3. Kopp, R. E., 2007, The identification and interpretation of
microbial biogeomagnetism. Unpublished PhD dissertation,
California Institute of Technology, Pasadena, California.

http://etd.caltech.edu/etd/available/etd-04122007-135320/

“Anomalous magnetic properties of clay deposited in the Atlantic
Coastal Plain, New Jersey, during the Paleocene/Eocene Thermal
Maximum (PETM) led previous authors to speculate that an
extraterrestrial impact triggered the PETM. Reexamination of
the clay using FMR and transmission electron microscopy
reveals instead that the clay hosts abundant magnetofossils. The
first identification of ancient biogenic magnetite using FMR
indicates that the anomalous magnetic properties of PETM
sediments were not produced by an impact, but instead reflect
paleoenvironmental changes along the western North Atlantic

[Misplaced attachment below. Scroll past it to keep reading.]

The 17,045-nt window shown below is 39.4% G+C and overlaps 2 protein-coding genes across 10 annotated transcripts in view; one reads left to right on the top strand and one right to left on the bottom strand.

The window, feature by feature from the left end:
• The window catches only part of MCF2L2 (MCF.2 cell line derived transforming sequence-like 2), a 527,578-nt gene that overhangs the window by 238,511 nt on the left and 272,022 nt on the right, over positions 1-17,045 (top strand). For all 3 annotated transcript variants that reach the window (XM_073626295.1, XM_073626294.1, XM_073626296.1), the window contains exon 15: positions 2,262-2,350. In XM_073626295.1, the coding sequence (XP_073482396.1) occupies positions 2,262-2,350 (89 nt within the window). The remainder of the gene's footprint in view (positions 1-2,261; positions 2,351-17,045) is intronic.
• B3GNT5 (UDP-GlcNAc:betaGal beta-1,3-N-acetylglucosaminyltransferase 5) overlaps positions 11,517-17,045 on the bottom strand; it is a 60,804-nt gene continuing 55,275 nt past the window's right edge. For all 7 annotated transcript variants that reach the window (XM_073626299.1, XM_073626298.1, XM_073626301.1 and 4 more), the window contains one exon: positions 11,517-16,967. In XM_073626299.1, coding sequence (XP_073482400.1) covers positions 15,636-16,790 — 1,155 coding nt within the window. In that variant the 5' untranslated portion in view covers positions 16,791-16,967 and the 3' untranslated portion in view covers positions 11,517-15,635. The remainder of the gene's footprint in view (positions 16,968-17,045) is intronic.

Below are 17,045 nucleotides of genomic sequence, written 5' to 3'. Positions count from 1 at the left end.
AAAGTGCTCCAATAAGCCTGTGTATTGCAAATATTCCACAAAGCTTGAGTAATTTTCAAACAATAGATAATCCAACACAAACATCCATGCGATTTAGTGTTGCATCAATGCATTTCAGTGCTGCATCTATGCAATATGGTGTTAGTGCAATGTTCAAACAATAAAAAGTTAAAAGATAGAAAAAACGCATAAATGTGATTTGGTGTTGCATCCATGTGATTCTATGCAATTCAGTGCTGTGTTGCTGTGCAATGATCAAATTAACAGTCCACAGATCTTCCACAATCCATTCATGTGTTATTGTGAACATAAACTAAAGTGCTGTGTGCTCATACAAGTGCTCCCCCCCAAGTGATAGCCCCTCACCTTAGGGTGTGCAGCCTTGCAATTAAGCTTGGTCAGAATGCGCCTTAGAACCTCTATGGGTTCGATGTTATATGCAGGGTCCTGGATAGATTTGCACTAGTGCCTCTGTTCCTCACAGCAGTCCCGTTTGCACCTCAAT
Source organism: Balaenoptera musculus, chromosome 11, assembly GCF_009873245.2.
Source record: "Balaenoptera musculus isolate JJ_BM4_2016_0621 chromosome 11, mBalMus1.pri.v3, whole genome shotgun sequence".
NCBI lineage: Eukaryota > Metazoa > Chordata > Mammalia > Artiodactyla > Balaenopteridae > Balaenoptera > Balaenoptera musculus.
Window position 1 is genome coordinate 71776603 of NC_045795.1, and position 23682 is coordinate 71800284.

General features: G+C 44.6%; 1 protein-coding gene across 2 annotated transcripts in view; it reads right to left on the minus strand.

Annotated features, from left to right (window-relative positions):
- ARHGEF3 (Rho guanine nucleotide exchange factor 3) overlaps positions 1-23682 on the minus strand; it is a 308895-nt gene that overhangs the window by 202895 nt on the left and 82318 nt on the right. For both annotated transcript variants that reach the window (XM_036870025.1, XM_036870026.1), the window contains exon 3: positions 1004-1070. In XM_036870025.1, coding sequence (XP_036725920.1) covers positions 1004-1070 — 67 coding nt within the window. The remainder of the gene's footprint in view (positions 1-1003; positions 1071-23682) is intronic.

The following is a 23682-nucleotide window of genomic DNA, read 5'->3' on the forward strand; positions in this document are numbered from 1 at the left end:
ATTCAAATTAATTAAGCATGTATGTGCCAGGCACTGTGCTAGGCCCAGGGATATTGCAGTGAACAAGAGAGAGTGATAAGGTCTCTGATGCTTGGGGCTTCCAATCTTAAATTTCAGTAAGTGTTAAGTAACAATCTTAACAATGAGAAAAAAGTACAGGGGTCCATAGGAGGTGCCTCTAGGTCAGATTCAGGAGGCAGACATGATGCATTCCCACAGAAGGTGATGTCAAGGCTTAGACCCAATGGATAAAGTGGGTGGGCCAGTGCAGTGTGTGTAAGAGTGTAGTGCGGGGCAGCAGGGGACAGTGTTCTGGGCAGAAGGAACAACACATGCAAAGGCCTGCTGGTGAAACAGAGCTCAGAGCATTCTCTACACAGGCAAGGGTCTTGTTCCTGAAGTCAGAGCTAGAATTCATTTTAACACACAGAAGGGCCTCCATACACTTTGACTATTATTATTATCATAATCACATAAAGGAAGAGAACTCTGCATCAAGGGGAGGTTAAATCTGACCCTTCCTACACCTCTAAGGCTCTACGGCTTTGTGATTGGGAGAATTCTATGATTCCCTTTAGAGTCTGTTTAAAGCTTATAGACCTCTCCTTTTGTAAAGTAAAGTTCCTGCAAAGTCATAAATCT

margin.”

There is a related abstract at:

http://gsa..confex.com/gsa/2007AM/finalprogram/abstract_123753.htm

Reference Cited:

Kent, D. V., B. S. Cramer, L. Lanci, D. Wang, J. D. Wright,
and R. Van der Voo, 2003, A case for a comet impact trigger for
the Paleocene/Eocene thermal maximum and carbon isotope
excursion, Earth Planetary Science Letters. vol. 211, pp . 13–26.

Yours,

Paul H.


Monday, 24 March 2008

Shocked Quartz Found at Upheaval Dome, Utah

Shocked Quartz Found at Upheaval Dome, Utah

Paul bristolia at yahoo.com
Mon Mar 24 14:37:25 EDT 2008

Dear Ted,

What is the citation for this study? (Where was it published?)

Ted Bunch on Mon March 24 wrote:

“Matt - In a study we did several years ago, we
found one shocked quartz grain per 7000-12000
grains in various sedimentary rocks and glacial
tillites.”

On 3/24/08 9:51 AM, "mmorgan at mhmeteorites.com" asked:

“really makes me wonder how much shocked
quartz could be found as "background".”

Yours,

Paul H.

Shocked Quartz Found at Upheaval Dome, Utah